Prague - The developments in Ukraine is changing some Czech priorities and even though the Russian army will not occupy the Czech Republic, energy security gains new importance, Zbynek Petracek writes in daily Lidove noviny (LN) today.
Členové pozorovatelské mise Organizace pro bezpečnost a spolupráci v Evropě (OBSE) v ukrajinském Doněcku. ČTK/AP Sergei Grits
Last year, the Social Democrats (CSSD) and Public Affairs (VV) worked out a bill on the ban on analysing of Czech shale gas supplies, Petracek points out.
He says shale gas is unpopular among the population also because of the hydraulic fracturing process as the hydraulic technology was used in the country for uranium mining under the communist regime.
The Czech Republic is not Dakota or Poland and shale gas mining may be unrealistic on its territory, but it is short-sighted to ban even an analysis of shale gas mining, Petracek writes.
The Czech celebration of 15 years in NATO may seem successful, with the latest poll showing high support to the country´s membership of NATO and the cabinet deciding on the extension of the lease of Gripen fighters, yet reality is far from good, Daniel Anyz says in Hospodarske noviny (HN).
The Czech Republic gives 1.07 percent of its GDP to the military, or less than most NATO member countries, Anyz notes.
Moreover, the relative number of soldiers is very low and most of the defence budget is spent on operational costs and only 10 percent goes to investment, Anyz writes.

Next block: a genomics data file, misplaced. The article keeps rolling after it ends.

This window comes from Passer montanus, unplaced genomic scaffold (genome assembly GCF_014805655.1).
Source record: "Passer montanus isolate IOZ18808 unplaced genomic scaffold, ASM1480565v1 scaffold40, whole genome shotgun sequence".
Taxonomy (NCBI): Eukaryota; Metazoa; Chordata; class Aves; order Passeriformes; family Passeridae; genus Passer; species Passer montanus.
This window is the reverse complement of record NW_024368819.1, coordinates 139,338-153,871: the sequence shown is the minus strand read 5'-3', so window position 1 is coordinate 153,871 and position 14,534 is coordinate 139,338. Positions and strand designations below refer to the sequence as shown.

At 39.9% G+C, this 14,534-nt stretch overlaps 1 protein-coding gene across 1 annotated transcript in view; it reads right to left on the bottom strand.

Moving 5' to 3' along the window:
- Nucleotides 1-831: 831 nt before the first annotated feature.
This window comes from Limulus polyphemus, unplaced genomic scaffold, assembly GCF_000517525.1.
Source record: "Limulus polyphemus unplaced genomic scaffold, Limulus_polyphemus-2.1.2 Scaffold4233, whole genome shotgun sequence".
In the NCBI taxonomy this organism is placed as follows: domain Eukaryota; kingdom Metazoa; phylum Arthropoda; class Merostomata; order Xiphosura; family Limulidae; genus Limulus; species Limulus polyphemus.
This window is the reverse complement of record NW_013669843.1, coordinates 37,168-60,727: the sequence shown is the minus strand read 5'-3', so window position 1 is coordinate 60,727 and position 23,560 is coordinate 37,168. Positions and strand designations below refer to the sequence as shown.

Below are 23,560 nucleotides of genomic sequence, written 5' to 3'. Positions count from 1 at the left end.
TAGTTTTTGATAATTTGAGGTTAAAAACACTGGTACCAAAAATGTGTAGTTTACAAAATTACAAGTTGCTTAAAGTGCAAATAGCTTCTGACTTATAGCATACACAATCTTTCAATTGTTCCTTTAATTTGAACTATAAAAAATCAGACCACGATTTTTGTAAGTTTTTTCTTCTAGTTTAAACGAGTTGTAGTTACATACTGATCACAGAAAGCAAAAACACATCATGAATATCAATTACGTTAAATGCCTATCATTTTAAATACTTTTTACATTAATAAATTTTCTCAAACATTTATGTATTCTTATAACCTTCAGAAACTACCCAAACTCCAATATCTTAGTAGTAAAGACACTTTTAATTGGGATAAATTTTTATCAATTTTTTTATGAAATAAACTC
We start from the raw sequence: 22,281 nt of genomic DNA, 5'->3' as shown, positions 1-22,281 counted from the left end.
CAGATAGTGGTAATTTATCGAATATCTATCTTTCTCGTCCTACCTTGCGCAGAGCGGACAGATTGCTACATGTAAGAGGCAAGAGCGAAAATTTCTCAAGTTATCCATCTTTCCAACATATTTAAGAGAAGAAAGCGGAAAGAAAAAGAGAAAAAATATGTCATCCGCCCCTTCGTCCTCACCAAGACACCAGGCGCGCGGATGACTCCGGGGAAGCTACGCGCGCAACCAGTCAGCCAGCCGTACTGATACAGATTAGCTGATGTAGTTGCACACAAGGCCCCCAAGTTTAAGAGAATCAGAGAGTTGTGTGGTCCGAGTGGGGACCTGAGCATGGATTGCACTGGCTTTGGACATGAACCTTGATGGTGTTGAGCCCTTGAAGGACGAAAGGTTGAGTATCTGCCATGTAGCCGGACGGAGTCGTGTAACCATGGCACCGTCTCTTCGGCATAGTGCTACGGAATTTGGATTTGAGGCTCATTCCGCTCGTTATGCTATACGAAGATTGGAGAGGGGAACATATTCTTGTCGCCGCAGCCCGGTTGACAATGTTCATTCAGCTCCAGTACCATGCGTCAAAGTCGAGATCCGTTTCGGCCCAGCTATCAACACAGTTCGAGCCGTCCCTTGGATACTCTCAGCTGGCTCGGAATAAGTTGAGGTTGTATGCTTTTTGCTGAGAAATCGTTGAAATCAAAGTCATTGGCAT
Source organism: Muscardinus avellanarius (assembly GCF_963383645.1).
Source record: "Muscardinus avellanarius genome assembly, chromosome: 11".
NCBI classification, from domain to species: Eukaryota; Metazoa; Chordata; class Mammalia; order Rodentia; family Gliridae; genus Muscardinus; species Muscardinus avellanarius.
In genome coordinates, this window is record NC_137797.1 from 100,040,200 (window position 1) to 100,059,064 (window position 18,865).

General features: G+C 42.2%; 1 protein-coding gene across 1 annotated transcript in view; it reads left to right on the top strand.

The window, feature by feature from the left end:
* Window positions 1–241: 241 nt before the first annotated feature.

He says the country is among the NATO members who gain from the joint defence rather than contribute to it.
Unfortunately, this situation is likely to remain unchanged under the centre-left government of Bohuslav Sobotka (CSSD), Anyz concludes.
Many Czechs believe that they would have to pay for poor Ukrainians same as they pay for poor Greeks, but this is not true, Jan Keller says in Pravo.
Poor Ukrainians will very probably have no immediate profit from the loans that their government will receive, Keller writes.
He says most money flowing to Ukraine from Europe will presumably be used to satisfy the demands of mostly foreign creditors, like in Greece.
Ukraine issued high volumes of state bonds under toppled president Viktor Yanukovych as well as under his predecessors, Keller writes.